I started doing some research and originally had planned to use Drupal to set up a website for the wedding and host it with Google — $12 a year for a Google domain and done. I felt like that was effective cost-management. But then I started to teach myself Drupal and after 30 minutes of YouTube videos that made me want to gouge out my eyeballs, I was disheartened. I turned again to Mr. Google and asked for information on website creation. I needed something that was drag-and-drop without all the background tech to overwhelm me.

    Enter and Both offered free website set up. There are other sites out there that do the same thing, but these are the big two I found. I did a little research and opted to use Wix. I figured I’d create the site and then just get the Google domain, still $12 and be done.

    I went through all the templates and finally decided on one that I thought was fun, cute, and serious enough to represent “us” on a website. AKA, I liked it, it was fun, and it looked easy to change out the defaults to enter our info. I showed Timo before I started working on it and he agreed that it was a cool template. So I set to work. After 4-5 days of intermittently working on the website, I had a crushing realization. To get rid of the Wix logos on the page, I had to subscribe to the Wix plan. Just buying the domain would get us the web address we wanted, but it would get rid of those unsightly “this page was built for free” ads.

    I was super disappointed and considered starting another site, something like WordPress or Blogger where there were no glaring ads and the domain would only be $12. Then I remembered how many hours of my life I had already dedicated to the Wix site and how we both liked the template and how overwhelming the idea of starting (again) from scratch would be. I checked out the Wix price plans. The plan that would get rid of the ads was $10 per month. Truthfully, we don’t really need the website for longer than year, so that put me at $100. Siiiiiiiigh.


    Story of my life.

    I just decided to swallow the pill. I was over halfway done with the site and I liked it. Yes, I could have done it for cheaper, but would I have been as satisfied?  Probably not. ANDDDD this was the website that every guest would be using to RSVP, so I had to put our best foot forward.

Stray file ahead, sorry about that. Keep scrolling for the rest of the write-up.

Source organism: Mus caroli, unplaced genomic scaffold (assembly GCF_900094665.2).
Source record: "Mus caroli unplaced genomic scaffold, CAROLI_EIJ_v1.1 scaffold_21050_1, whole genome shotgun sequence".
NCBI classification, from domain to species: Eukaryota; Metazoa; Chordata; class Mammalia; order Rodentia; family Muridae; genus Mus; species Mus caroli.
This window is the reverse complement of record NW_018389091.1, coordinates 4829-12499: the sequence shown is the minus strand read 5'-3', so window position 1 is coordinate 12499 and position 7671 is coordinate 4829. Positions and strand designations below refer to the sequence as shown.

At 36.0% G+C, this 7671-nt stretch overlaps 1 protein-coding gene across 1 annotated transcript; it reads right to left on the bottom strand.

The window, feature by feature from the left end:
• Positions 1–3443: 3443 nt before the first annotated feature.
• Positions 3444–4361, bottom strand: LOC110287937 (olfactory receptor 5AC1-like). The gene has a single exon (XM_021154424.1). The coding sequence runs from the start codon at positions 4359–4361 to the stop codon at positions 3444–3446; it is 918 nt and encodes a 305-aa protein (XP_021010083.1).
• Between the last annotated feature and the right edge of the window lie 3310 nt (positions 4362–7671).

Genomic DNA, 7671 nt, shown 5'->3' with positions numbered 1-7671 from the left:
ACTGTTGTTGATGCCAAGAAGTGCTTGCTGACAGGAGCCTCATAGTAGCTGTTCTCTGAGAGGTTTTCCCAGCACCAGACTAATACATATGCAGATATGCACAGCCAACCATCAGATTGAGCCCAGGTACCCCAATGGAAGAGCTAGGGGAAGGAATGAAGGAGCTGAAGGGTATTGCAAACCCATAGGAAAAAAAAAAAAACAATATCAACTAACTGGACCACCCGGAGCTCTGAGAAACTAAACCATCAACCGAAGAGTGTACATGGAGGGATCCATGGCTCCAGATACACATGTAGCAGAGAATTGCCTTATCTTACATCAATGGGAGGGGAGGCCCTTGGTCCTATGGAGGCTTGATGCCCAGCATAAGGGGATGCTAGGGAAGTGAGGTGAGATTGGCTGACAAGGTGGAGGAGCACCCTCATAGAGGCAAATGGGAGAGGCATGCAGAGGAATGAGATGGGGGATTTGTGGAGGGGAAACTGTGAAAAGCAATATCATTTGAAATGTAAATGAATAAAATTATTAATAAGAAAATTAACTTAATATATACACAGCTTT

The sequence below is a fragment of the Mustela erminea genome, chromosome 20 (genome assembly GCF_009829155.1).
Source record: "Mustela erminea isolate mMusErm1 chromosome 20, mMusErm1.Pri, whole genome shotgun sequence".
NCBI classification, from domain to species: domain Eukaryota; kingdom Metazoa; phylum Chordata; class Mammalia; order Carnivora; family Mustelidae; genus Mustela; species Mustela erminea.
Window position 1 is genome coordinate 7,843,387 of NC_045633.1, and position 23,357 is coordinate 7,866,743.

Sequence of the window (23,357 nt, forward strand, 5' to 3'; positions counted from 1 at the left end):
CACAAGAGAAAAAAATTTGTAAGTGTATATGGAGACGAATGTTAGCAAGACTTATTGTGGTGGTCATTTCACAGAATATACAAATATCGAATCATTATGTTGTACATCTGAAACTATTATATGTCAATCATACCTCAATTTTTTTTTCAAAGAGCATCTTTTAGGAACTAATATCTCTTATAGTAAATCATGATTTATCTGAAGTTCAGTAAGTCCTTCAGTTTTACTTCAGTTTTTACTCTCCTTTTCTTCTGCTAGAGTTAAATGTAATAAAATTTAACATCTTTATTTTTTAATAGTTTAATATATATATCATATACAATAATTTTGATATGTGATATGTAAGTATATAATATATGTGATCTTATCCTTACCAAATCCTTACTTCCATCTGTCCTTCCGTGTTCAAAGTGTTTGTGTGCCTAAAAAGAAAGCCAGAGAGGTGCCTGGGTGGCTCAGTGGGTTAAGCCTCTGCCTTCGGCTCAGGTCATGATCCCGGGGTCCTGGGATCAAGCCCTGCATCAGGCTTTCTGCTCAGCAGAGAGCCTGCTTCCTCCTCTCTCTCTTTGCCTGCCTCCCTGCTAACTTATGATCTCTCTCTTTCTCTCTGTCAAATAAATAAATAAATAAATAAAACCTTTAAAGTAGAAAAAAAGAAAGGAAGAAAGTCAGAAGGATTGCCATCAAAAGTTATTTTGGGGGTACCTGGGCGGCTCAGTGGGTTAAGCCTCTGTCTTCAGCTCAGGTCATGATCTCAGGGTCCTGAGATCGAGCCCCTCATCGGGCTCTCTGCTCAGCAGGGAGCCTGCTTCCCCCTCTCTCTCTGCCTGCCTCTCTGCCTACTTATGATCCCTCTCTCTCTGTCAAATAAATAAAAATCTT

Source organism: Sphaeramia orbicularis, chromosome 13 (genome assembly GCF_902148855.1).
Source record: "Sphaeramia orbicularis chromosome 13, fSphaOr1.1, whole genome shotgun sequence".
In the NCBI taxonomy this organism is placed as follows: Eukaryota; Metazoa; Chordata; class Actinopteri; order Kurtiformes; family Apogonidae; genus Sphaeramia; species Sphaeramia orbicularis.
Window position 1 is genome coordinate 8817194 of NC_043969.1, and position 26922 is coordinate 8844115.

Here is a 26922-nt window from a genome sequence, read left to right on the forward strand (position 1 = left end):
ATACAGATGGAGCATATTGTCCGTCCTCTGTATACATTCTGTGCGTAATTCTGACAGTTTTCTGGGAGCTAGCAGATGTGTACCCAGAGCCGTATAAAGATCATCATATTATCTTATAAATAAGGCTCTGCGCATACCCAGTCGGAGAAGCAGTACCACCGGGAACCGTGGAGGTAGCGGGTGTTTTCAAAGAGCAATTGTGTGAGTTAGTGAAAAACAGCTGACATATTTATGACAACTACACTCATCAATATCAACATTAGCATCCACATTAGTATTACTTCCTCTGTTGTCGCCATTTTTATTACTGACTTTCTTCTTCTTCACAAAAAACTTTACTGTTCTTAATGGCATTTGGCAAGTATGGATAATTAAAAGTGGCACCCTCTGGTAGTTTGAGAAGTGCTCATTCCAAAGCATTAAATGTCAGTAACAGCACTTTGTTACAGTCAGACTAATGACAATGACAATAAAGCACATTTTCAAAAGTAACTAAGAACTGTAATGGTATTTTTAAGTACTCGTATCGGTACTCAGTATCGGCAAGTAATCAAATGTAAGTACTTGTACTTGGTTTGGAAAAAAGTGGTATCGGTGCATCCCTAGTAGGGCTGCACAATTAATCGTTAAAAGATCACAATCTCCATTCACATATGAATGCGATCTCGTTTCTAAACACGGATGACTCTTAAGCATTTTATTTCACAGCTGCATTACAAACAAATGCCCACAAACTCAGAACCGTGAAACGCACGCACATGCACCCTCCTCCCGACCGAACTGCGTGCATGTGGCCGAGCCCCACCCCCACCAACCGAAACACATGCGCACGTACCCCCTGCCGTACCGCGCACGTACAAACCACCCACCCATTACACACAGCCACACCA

I took my time designing the website. We were over nine months away from the wedding when I started creating the site, so I knew I had time. This worked out perfectly. In early February, Wix sent out an email with a “Valentine’s Special”. Two of their subscriptions were 50% off. The $10 subscription that just removed the ads was NOT a part of that, of course. But, the one tier higher subscription was $7 instead of $14 and while it offered extras that I knew we wouldn’t use, it was cheaper than the subscription to remove the ads. So I bit the bullet. $84 later, I was able to get our domain name and remove the ads from the website. Can you still say money saved if it’s more than you originally budgeted?

    The Website

    There were many factors that went into play when I was designing the website. I knew when we started this process that our RSVP process would be electronic. Yes, I’m aware that the elders may struggle with this, but I can’t take every individual situation into account when I’m dealing with 100 people. I know that the majority of our guests are computer competent (or at least I assume and I could be able to learn a difficult lesson). I figure people will let us know one way or another (probably via a phone call) if they are coming or they could ask someone else to RSVP for them.

    I admitted in the beginning that I had asked the Google “how to plan a wedding.”

    One of the sites that came back was Offbeat Bride. My Type-A, OCD, planner self squealed when I saw their list of spreadsheets they had available for download. So many glorious tabs waiting for all our information!  Guests lists, vendor comparisons, and seating chart, oh my! (Eds note: BAB has a few too!)